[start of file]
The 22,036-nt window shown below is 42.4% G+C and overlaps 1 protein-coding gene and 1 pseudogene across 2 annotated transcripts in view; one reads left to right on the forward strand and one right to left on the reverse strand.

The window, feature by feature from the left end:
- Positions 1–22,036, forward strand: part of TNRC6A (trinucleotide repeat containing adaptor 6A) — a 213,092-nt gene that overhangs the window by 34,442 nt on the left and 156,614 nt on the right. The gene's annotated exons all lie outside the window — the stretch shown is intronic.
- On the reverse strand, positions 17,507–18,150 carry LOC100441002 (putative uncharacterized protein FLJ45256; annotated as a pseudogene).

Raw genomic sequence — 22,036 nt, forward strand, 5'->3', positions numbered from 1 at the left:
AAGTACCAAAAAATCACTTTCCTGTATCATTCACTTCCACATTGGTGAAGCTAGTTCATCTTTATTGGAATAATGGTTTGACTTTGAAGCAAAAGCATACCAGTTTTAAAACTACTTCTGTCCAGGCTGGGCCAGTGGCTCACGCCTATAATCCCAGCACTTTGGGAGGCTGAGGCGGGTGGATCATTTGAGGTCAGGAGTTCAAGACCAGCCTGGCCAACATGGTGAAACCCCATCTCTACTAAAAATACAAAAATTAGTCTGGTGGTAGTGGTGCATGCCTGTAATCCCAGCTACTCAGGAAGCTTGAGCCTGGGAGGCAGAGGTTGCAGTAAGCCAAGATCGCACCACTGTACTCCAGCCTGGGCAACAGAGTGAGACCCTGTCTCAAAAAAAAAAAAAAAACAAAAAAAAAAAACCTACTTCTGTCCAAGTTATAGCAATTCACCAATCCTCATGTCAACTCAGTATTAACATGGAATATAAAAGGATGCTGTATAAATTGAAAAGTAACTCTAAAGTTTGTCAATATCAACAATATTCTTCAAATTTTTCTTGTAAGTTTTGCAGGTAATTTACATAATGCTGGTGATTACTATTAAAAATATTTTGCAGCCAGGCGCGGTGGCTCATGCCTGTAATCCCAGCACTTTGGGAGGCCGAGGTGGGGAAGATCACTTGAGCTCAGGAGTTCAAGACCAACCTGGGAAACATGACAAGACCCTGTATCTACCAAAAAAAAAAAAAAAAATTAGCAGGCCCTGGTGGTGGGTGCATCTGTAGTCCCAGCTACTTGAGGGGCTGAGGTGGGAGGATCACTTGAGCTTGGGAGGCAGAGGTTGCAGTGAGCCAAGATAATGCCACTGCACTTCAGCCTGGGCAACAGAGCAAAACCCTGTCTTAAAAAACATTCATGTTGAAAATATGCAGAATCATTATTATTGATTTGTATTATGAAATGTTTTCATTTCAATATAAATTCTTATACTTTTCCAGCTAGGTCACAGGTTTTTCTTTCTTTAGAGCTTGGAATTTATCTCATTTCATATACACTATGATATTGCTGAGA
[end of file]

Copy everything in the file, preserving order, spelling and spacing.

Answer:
The 22,036-nt window shown below is 42.4% G+C and overlaps 1 protein-coding gene and 1 pseudogene across 2 annotated transcripts in view; one reads left to right on the forward strand and one right to left on the reverse strand.

The window, feature by feature from the left end:
- Positions 1–22,036, forward strand: part of TNRC6A (trinucleotide repeat containing adaptor 6A) — a 213,092-nt gene that overhangs the window by 34,442 nt on the left and 156,614 nt on the right. The gene's annotated exons all lie outside the window — the stretch shown is intronic.
- On the reverse strand, positions 17,507–18,150 carry LOC100441002 (putative uncharacterized protein FLJ45256; annotated as a pseudogene).

Raw genomic sequence — 22,036 nt, forward strand, 5'->3', positions numbered from 1 at the left:
AAGTACCAAAAAATCACTTTCCTGTATCATTCACTTCCACATTGGTGAAGCTAGTTCATCTTTATTGGAATAATGGTTTGACTTTGAAGCAAAAGCATACCAGTTTTAAAACTACTTCTGTCCAGGCTGGGCCAGTGGCTCACGCCTATAATCCCAGCACTTTGGGAGGCTGAGGCGGGTGGATCATTTGAGGTCAGGAGTTCAAGACCAGCCTGGCCAACATGGTGAAACCCCATCTCTACTAAAAATACAAAAATTAGTCTGGTGGTAGTGGTGCATGCCTGTAATCCCAGCTACTCAGGAAGCTTGAGCCTGGGAGGCAGAGGTTGCAGTAAGCCAAGATCGCACCACTGTACTCCAGCCTGGGCAACAGAGTGAGACCCTGTCTCAAAAAAAAAAAAAAAACAAAAAAAAAAAACCTACTTCTGTCCAAGTTATAGCAATTCACCAATCCTCATGTCAACTCAGTATTAACATGGAATATAAAAGGATGCTGTATAAATTGAAAAGTAACTCTAAAGTTTGTCAATATCAACAATATTCTTCAAATTTTTCTTGTAAGTTTTGCAGGTAATTTACATAATGCTGGTGATTACTATTAAAAATATTTTGCAGCCAGGCGCGGTGGCTCATGCCTGTAATCCCAGCACTTTGGGAGGCCGAGGTGGGGAAGATCACTTGAGCTCAGGAGTTCAAGACCAACCTGGGAAACATGACAAGACCCTGTATCTACCAAAAAAAAAAAAAAAAATTAGCAGGCCCTGGTGGTGGGTGCATCTGTAGTCCCAGCTACTTGAGGGGCTGAGGTGGGAGGATCACTTGAGCTTGGGAGGCAGAGGTTGCAGTGAGCCAAGATAATGCCACTGCACTTCAGCCTGGGCAACAGAGCAAAACCCTGTCTTAAAAAACATTCATGTTGAAAATATGCAGAATCATTATTATTGATTTGTATTATGAAATGTTTTCATTTCAATATAAATTCTTATACTTTTCCAGCTAGGTCACAGGTTTTTCTTTCTTTAGAGCTTGGAATTTATCTCATTTCATATACACTATGATATTGCTGAGA